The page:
When we feel the need for a particular item, our first instinct is to run out and buy it. It’s all too easy to “solve” our problems (or satisfy our wants) with the swipe of a credit card.
What if we resisted that instinct for a day—a week—or even a whole month? I suspect we could significantly curb our spending, and add a nice chunk of change to our bottom lines.
I propose a “Make Do” Month, in which we try everything possible to avoid shopping. Let’s go into survivalist mode, and approach each situation with a “make do or do without” attitude. (If it helps, pretend some crisis has forced all retail stores to close their doors for the next four weeks.)
Here are some situations that may occur, and some money-free ways to address them:
1. You’re invited to a party or formal event. DON’T buy a new outfit! Chances are, you have something in your closet that will work. Nobody will know (or care) if your ensemble is brand new or ten years old…so don’t let an event that lasts only a few hours put a dent in your bank account.
2. Your friends are raving about a fabulous new book. Instead of heading to the bookstore, surf to your library’s website and reserve it. If you’re not first in the queue, they’ll notify you when it’s ready for pickup. If your library doesn’t have it (or you don’t want to wait), borrow it from a friend or family member.
3. A blockbuster movie hits the theaters. Wait until it comes out on DVD…this is a fabulous opportunity to practice delayed gratification. Read, take a walk, or go stargazing in the evening instead.
4. You’re accustomed to buying coffee, or going out to lunch. Consider yourself lucky, because you’re going to pocket a lot of extra money during your “Make Do” Month! Brew your java at home, and take your lunch to work—the extra savings alone will perk you up!
5. Something in your home breaks. Ahh, a great chance to show off your resourcefulness and creativity! If you can’t immediately buy a replacement, you may actually be inspired to fix it. Otherwise, try your best to do without the item in question. If your toaster breaks, use your oven; if it’s the hairdryer, go au naturel; if a button falls off your shirt, mend it.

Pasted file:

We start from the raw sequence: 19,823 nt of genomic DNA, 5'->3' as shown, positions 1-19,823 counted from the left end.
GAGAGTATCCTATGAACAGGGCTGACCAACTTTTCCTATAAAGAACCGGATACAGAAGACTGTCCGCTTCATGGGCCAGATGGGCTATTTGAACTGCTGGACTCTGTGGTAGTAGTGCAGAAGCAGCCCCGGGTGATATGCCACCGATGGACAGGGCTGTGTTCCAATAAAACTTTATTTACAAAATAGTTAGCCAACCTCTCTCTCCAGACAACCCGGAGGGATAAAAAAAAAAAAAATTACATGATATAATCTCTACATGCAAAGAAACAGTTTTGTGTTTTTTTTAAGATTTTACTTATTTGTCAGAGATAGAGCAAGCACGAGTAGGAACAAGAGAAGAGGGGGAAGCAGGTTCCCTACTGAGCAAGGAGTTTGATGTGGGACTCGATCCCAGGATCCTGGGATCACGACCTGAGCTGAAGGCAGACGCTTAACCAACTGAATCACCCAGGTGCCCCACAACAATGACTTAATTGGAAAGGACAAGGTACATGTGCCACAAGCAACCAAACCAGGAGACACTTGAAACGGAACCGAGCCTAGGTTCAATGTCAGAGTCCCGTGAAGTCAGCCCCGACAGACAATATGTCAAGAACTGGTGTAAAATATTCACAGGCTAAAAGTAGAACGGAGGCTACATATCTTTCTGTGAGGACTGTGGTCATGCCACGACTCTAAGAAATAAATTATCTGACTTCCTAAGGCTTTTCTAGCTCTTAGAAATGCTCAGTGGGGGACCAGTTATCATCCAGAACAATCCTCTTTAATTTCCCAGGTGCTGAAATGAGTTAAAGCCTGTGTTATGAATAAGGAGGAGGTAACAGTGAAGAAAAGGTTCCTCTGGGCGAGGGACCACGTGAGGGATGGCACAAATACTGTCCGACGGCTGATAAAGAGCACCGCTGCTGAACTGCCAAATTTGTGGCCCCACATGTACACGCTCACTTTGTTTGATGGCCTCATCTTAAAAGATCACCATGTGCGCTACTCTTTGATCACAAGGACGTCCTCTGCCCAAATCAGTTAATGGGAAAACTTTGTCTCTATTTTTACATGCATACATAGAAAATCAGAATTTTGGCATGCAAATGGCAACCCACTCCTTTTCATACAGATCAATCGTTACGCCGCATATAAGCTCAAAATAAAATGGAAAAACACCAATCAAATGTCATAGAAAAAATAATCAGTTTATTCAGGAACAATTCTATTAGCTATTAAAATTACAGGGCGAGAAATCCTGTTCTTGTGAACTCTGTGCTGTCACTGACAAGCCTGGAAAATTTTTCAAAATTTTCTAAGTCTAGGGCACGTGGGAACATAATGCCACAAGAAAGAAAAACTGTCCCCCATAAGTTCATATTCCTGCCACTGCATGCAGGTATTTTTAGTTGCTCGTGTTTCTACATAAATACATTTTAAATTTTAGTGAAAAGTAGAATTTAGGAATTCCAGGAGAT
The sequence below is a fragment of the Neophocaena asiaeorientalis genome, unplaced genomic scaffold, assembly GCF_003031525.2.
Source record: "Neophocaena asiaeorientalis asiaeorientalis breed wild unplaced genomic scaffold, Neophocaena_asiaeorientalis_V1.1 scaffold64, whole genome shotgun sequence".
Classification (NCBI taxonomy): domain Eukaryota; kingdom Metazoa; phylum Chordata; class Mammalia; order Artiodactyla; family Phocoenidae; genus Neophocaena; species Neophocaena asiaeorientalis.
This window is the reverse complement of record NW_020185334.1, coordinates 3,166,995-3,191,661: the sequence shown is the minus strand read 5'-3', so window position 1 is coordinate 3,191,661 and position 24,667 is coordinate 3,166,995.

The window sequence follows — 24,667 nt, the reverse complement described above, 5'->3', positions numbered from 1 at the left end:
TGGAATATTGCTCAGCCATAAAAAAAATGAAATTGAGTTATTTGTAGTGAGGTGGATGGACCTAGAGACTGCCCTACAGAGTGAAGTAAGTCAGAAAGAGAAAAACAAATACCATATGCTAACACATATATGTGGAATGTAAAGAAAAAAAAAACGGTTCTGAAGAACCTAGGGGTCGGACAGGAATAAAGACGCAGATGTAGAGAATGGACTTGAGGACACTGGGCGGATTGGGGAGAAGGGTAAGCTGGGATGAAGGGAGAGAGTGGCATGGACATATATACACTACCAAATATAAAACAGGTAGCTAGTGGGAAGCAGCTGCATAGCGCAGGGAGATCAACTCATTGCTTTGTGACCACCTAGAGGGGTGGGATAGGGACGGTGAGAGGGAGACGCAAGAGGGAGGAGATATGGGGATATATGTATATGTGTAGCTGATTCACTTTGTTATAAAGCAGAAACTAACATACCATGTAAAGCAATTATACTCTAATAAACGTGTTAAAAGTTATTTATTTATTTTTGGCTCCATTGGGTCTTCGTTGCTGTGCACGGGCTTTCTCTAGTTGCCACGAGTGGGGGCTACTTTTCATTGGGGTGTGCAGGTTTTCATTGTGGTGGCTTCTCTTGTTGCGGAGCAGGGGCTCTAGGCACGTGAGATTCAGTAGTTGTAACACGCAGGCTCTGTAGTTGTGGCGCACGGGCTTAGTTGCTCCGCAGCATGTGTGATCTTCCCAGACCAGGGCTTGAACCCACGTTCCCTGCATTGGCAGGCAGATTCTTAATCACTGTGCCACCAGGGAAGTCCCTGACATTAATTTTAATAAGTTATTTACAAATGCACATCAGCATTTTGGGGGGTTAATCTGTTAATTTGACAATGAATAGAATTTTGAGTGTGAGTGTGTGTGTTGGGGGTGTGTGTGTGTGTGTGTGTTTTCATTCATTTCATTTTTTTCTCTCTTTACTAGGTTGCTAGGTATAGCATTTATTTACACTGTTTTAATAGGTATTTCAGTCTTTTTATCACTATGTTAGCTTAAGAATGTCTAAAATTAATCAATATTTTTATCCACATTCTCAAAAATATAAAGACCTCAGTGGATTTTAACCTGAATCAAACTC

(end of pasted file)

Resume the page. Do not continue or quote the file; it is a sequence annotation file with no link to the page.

6. A holiday or birthday occurs. Instead of a store-bought present, give the gift of your time or expertise. For example, present the recipient with a voucher for a massage, computer repair, or night of babysitting.
7. Your kids are clamoring for a new toy. Take the opportunity to explain to them what you’re doing—it’s a great way to introduce the concept of wants versus needs. If you intend to indulge them at the end of the month, turn the waiting period into a game: have a countdown, or give them a small “allowance” so they can save up for the coveted item.
8. You hear about a great new restaurant. Resist the urge to eat out by making a special meal at home (ideally, with what you already have in the pantry!). Prepare it as a couple (or family), serve on your best plates, and enjoy it slowly. Light a few candles, or put on some music, for extra ambience.
By turning such situations into saving opportunities, we can use our “Make Do” Month to pad our finances (or pay down some debt). And who knows…we may develop some frugal habits that’ll serve us well the rest of the year!